These are some of the questions discussed by the leading social thinker Pierre Bourdieu and the artist Hans Haacke in this remarkable book. Their frank and open dialogue on contemporary art and culture ranges widely, from censorship and obscenity to the social conditions of artistic creativity. Among the examples they discuss are the controversies surrounding the exhibition of photographs by Robert Mapplethorpe and Andres Serrano, the debates concerning multiculturalism and ethnic diversity, and the uses of art as a means of contesting and disrupting symbolic domination. They also explore the central themes of Hans Haacke’s work, which is used to illustrate the book.
Free Exchange is a timely intervention in current debates and a powerful analysis of the conditions and concerns of critical artists and intellectuals today.
Originally published in French as Libre-échange, Éditions de Seuil/les presses du réel, 1994
Publisher Polity Press, Cambridge, UK, in association with Blackwell Publishers, 1995
ISBN 0745615228, 0745615228
review (Vincent Dubois, Politix, in French)
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Philip N. Howard: The Digital Origins of Dictatorship and Democracy: Information Technology and Political Islam (2010)
Filed under book | Tags: · 1990s, 2000s, censorship, democracy, internet, iran, islam, politics, technology
- First book to move beyond potential and hypothetical relationships between technology diffusion and democratic transitions to look at lived experiences for countries under study
- Draws on a statistical study that compares data trends across 74 Muslim countries between 1990 and 2008
- Addresses 2009 presidential elections in Iran
Around the developing world, political leaders face a dilemma: the very information and communication technologies that boost economic fortunes also undermine power structures. Globally, one in ten internet users is a Muslim living in a populous Muslim community. In these countries, young people are developing their political identities–including a transnational Muslim identity–online. In countries where political parties are illegal, the internet is the only infrastructure for democratic discourse. In others, digital technologies such as mobile phones and the internet have given key actors an information infrastructure that is independent of the state. And in countries with large Muslim communities, mobile phones and the internet are helping civil society build systems of political communication independent of the state and beyond easy manipulation by cultural or religious elites.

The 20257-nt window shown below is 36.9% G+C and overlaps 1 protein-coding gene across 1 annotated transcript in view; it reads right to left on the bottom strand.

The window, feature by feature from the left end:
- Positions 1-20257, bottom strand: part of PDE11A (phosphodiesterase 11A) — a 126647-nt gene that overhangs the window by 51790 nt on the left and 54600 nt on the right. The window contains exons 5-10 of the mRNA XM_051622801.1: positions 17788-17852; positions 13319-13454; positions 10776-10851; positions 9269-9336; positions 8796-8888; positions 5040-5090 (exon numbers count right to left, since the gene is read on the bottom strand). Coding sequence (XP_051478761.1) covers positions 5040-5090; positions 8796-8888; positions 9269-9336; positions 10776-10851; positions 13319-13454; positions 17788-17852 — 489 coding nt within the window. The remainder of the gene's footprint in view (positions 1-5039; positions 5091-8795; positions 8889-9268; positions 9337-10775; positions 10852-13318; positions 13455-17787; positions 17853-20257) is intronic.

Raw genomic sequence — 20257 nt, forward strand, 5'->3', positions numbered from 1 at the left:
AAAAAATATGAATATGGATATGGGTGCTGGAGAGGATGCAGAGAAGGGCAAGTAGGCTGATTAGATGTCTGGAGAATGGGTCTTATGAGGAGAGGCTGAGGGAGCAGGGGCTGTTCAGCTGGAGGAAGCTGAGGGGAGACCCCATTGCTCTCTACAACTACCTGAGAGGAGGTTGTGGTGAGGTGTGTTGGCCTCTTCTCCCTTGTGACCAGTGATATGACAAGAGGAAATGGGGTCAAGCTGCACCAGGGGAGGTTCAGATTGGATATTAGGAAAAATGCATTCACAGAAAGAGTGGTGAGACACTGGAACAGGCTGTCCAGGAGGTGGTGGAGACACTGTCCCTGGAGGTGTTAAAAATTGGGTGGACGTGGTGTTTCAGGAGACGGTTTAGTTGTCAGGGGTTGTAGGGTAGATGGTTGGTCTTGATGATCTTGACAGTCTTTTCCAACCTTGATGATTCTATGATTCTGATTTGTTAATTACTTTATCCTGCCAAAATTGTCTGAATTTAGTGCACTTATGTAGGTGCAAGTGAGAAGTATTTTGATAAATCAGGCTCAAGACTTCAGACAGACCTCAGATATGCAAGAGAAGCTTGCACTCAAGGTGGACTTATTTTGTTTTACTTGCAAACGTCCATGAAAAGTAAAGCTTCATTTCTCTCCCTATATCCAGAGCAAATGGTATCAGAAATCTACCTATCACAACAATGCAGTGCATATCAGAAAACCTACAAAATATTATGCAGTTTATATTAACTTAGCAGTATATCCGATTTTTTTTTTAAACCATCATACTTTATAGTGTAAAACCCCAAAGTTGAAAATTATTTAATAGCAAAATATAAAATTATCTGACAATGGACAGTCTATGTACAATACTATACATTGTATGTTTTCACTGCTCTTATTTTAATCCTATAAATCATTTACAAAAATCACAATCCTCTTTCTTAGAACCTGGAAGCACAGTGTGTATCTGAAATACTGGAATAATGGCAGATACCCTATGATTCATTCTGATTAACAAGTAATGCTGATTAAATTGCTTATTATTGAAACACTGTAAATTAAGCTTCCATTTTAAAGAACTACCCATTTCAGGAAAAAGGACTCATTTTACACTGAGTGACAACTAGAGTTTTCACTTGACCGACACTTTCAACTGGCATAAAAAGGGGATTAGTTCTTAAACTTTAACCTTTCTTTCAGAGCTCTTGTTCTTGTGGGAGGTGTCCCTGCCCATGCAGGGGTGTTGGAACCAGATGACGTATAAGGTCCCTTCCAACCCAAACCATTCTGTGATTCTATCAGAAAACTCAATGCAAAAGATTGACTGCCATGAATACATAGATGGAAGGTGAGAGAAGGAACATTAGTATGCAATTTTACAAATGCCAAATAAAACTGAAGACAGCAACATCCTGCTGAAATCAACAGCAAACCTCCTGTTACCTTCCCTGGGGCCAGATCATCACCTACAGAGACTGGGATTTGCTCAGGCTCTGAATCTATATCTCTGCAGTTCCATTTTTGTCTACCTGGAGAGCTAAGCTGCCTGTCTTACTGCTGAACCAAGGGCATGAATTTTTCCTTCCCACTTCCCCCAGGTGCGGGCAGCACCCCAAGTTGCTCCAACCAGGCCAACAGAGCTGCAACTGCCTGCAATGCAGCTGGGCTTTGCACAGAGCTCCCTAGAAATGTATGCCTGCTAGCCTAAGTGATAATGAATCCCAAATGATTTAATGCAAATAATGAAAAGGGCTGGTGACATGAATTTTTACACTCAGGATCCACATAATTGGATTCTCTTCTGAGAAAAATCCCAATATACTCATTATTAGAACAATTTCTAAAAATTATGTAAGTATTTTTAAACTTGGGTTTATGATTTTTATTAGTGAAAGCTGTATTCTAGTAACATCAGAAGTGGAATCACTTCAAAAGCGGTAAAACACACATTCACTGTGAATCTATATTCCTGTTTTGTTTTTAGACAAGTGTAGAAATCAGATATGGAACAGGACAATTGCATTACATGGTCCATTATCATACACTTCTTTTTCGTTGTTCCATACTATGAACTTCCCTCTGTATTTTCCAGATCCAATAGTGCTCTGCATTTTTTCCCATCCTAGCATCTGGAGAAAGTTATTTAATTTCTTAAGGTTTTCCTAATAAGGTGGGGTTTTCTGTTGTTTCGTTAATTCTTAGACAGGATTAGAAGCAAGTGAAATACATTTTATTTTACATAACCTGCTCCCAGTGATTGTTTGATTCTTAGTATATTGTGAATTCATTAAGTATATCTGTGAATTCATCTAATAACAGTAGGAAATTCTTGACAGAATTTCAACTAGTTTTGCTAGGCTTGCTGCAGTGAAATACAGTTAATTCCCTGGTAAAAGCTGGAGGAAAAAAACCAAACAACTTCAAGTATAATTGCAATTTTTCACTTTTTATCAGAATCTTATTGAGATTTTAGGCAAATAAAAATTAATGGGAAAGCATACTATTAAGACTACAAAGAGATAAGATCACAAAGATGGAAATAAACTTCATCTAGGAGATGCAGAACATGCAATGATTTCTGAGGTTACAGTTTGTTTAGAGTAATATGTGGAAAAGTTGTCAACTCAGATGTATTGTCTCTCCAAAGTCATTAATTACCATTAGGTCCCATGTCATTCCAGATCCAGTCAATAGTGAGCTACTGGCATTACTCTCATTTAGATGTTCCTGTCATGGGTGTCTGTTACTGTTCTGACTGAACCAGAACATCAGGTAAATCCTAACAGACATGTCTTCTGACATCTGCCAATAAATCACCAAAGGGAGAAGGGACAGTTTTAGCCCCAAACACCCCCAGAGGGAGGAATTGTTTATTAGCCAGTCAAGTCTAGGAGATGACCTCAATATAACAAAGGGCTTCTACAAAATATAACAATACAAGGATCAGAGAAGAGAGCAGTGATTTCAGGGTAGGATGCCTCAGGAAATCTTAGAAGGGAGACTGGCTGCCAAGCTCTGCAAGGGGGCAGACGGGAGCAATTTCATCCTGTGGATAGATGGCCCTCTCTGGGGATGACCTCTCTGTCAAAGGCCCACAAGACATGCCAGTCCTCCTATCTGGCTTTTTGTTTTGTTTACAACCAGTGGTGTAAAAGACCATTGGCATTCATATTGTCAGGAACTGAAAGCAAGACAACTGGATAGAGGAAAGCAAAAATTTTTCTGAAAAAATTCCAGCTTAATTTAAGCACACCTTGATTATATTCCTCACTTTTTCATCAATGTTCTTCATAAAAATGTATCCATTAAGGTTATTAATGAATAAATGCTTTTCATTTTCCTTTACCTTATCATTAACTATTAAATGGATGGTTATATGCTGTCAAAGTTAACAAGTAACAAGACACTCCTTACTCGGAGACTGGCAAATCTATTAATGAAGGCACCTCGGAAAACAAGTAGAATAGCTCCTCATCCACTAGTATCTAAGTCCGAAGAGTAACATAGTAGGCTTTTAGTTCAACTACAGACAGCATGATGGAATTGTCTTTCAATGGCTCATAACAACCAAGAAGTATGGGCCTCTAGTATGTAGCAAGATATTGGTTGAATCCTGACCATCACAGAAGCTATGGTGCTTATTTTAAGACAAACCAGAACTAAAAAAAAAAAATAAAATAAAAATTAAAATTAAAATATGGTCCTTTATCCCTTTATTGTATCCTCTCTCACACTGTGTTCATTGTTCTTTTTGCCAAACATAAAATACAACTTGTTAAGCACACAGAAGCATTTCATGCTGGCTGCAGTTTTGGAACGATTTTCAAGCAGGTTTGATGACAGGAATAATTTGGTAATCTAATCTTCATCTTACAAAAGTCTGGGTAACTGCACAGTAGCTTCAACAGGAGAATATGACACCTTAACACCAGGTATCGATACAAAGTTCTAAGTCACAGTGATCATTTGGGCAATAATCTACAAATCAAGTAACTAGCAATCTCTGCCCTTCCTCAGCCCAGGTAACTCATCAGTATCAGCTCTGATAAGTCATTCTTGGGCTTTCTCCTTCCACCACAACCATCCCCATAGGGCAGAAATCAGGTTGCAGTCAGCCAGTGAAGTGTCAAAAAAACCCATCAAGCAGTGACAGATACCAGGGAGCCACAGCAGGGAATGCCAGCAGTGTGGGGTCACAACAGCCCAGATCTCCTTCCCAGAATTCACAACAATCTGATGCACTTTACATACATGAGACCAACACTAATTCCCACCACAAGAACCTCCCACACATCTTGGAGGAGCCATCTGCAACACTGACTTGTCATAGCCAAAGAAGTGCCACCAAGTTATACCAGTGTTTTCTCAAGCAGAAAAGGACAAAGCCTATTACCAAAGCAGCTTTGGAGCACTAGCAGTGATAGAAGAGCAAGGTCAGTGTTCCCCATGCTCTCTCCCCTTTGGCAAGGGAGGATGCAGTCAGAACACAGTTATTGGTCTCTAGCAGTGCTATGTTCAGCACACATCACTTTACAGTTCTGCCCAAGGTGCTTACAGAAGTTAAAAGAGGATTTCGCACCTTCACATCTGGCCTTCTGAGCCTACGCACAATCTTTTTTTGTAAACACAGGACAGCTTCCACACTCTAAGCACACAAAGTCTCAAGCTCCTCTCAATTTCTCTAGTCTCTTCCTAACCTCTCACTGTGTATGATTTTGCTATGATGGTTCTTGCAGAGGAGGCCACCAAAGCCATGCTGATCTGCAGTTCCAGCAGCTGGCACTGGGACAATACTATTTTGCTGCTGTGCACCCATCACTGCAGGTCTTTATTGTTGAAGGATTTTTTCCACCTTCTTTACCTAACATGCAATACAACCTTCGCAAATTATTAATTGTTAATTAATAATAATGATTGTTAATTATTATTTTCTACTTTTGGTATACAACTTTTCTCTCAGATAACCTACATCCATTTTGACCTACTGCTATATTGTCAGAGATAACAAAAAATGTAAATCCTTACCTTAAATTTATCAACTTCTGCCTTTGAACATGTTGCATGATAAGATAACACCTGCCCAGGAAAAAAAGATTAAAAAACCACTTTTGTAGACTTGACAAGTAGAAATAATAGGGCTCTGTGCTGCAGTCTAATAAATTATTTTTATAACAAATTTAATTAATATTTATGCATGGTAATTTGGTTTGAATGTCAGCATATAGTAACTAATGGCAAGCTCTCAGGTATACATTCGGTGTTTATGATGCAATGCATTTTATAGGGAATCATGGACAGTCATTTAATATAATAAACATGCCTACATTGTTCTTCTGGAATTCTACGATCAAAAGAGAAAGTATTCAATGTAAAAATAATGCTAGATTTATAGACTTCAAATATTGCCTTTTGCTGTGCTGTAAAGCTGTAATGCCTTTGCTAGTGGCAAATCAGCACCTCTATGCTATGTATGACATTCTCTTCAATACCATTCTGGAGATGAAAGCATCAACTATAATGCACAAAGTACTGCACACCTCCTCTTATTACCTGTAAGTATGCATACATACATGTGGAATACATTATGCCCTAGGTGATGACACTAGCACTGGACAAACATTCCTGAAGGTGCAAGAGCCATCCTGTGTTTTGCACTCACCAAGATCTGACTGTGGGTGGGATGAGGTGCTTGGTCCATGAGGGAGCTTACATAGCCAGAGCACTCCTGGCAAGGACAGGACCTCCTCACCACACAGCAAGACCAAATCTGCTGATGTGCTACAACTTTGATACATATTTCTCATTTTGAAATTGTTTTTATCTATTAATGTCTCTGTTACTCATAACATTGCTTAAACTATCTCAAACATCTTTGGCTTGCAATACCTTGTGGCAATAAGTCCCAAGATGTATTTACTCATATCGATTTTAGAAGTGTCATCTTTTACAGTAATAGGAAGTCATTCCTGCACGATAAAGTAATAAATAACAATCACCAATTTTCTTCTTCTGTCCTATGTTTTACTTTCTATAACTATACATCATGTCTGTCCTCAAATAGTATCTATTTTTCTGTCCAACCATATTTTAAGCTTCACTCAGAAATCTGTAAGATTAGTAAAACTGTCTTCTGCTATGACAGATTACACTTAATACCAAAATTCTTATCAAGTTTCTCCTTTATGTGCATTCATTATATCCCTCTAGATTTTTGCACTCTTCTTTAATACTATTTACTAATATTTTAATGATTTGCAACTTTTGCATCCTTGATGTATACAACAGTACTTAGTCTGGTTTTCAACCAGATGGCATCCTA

This book looks at the role that communications technologies play in advancing democratic transitions in Muslim countries. As such, its central question is whether technology holds the potential to substantially enhance democracy. Certainly, no democratic transition has occurred solely because of the internet. But, as Philip Howard argues, no democratic transition can occur today without the internet. According to Howard, the major (and perhaps only meaningful) forum for civic debate in most Muslim countries today is online. Activists both within diasporic communities and within authoritarian states, including Iran, Saudi Arabia and Pakistan, are the drivers of this debate, which centers around issues such as the interpretation of Islamic texts, gender roles, and security issues. Drawing upon material from interviews with telecommunications policy makers and activists in Azerbaijan, Egypt, Tajikistan and Tanzania and a comparative study of 74 countries with large Muslim populations, Howard demonstrates that these forums have been the means to organize activist movements that have lead to successful democratic insurgencies.
Publisher Oxford University Press, 2010
ISBN 0199736413, 9780199736416
review (Evgeny Morozov)